CB&I Sells Nuclear Construction Unit to Westinghouse; Fluor Takes Over US Projects

 CB&I Sells Nuclear Construction Unit to Westinghouse; Fluor Takes Over US Projects

Westinghouse Electric Co. will take over the nuclear construction business of CB&I (NYSE: CBI) for $229 million, and Fluor (NYSE: FLR) was picked to continue building the four AP1000 reactors in Georgia and South Carolina.

Westinghouse entered a definitive agreement with CB&I to acquire all of the outstanding equity interest in the nuclear construction business, CB&I Stone & Webster Inc.. The deal is expected to close in late 2015 subject to customary closing conditions. WEC will purchase the business of engineering, construction, procurement, management, design, installation, start-up and testing of nuclear power facilities, including the V.C. Summer project in South Carolina owned by SCANA Corp., the Vogtle project in Georgia owned by Southern Co. (NYSE: SO) and nuclear projects in China.

CB&I will continue to supply discrete scopes of modules, fabricated pipes and specialty services to Westinghouse on a subcontract basis for the U.S. nuclear projects. Excluded from the deal are CB&I’s fossil power generation capability, its nuclear and industrial maintenance business, the MOX fuel conversion project at Savannah River, the federal decommissioning business, and the NetPower program for the development of projects that emit zero carbon dioxide.

When the deal closes, Westinghouse will assume and indemnify CB&I for previous, current and future liabilities associated with the AP1000 nuclear projects. CB&I expects cash payments of $229 million of which $161 million is expected to be received upon completion of the nuclear projects and $68 million upon attainment of certain milestones related to CB&I’s continued supply of discrete scopes of modules, fabricated pipe and specialty services to WEC on a subcontract basis.

South Carolina Electric & Gas (SCE&G), a unit of SCANA Corp. and co-owner of the Summer plant, said the move is a positive one for the new build projects.

“We have strengthened the language in the EPC contract defining regulatory changes which has been the basis for many of our disputes with the consortium in the past,” said SCE&G said in a statement. “We also have negotiated a fixed price option which, if exercised, would limit the construction cost of the new nuclear plants.”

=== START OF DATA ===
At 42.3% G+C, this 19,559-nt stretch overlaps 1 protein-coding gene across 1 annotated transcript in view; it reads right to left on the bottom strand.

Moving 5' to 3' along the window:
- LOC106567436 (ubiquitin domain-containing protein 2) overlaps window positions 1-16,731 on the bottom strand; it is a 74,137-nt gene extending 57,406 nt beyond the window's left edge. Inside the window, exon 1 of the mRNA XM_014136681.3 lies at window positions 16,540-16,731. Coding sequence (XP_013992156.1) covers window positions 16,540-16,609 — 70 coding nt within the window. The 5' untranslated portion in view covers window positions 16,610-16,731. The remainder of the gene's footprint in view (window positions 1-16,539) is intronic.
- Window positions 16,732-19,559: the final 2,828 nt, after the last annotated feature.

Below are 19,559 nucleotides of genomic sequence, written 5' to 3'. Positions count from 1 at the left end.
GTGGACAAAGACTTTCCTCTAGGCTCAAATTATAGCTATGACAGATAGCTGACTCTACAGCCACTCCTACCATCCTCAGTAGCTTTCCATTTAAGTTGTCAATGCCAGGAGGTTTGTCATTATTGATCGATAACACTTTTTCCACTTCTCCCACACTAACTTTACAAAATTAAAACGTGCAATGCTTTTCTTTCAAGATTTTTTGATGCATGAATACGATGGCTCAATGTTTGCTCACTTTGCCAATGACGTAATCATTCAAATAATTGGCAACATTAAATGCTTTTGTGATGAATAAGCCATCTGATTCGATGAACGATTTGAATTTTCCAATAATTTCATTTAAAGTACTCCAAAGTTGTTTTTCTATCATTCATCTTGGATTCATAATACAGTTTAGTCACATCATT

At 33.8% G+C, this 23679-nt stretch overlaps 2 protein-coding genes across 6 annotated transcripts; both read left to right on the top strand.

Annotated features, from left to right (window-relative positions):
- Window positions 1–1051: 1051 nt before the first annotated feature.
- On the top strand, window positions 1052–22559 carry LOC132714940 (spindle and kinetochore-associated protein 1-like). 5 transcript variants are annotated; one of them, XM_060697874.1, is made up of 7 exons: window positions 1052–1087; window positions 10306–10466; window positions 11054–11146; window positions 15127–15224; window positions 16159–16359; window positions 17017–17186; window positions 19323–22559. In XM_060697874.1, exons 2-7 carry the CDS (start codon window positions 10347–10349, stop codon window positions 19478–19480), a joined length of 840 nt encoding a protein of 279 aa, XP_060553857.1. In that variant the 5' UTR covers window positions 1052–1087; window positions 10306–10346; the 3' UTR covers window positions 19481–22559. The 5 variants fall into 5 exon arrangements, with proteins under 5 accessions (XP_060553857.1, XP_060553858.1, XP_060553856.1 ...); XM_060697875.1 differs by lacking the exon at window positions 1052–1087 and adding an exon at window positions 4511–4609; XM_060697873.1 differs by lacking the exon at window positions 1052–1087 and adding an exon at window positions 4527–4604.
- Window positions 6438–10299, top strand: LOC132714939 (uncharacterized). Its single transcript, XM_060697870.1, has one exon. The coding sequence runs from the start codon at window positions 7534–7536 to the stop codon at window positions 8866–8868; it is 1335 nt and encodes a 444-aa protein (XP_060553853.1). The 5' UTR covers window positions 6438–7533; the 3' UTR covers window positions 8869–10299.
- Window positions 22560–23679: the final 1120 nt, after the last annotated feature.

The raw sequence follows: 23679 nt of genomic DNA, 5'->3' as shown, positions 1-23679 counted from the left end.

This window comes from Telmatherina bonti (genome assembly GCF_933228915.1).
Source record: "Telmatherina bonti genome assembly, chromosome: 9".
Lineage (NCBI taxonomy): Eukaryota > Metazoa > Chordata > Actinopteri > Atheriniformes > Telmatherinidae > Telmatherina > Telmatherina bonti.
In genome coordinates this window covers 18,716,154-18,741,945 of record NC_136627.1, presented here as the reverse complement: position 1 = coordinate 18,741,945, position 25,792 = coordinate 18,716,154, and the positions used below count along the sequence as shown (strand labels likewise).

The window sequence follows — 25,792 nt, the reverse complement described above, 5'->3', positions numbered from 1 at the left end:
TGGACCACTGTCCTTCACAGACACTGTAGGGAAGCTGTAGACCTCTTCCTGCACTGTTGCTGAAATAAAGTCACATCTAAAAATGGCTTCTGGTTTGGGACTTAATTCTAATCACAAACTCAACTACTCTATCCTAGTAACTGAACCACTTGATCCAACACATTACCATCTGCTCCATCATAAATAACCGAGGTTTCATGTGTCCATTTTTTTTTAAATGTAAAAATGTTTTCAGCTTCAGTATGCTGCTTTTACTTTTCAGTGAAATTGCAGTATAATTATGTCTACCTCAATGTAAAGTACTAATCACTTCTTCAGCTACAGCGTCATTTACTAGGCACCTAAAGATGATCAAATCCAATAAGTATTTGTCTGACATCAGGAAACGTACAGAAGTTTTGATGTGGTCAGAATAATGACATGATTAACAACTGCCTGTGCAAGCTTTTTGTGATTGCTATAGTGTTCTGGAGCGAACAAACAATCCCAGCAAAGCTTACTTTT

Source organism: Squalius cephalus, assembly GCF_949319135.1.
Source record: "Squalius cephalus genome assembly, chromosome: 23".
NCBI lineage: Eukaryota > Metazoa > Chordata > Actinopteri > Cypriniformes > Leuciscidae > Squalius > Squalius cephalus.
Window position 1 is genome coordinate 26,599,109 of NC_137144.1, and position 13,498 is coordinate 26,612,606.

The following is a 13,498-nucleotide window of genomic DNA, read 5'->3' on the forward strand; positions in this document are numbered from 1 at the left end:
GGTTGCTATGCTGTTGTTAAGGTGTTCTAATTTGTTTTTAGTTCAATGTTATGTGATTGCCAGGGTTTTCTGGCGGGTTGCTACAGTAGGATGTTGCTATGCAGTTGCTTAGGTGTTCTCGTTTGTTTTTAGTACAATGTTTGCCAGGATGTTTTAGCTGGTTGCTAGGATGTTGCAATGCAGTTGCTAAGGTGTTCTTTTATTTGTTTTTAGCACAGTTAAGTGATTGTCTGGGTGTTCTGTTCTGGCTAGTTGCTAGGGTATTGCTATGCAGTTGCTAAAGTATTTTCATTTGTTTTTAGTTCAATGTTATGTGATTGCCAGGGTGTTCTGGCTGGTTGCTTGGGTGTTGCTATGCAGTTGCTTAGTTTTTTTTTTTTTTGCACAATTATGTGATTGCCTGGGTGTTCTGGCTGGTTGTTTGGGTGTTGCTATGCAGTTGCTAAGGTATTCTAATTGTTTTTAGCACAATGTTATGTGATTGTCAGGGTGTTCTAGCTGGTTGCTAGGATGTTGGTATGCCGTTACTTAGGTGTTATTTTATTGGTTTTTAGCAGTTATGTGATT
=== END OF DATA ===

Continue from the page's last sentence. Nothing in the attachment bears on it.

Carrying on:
The amendment revises completion dates for Summer 2 & 3 to Aug. 31, 2019 and 2020, respectively. It also says total project costs will increase by approximately $286 million over the $6.827 billion approved by the South Carolina Public Service Commission, bringing the total gross construction cost to approximately $7.113 billion.

For Vogtle 3 & 4, the units are set for completion in 2019 and 2020 as well. Georgia Power said its share of the settlement is $350 million, significantly less than current litigation claims.

“This settlement is extremely positive for the Vogtle project and now the contractors can focus 100 percent on project execution,” said Buzz Miller, executive vice president of nuclear development for Georgia Power. “The agreement resolves current and pending disputes, reaffirms the current schedule and increases efficiencies by streamlining resource deployment with Westinghouse and its affiliates as the prime contractor over the Vogtle expansion.”

The same day, Westinghouse announced that Fluor Corp. would manage construction of the expansion projects in Georgia and South Carolina. Fluor will be subcontracted in the development of transition plans and definitive agreements. Westinghouse said Fluor will manage a significant portion of the construction of the four units and will be providing project execution and direction, accountability for and management of professional staff and craft workers, and a focus on safety, quality and project delivery certainty. Fluor’s management plans for construction would become effective at the close of the deal.

Fluor said it will begin work immediately under a professional services agreement to assess the two projects, engage the workforce and plan a transition of duties and responsibilities to manage construction.

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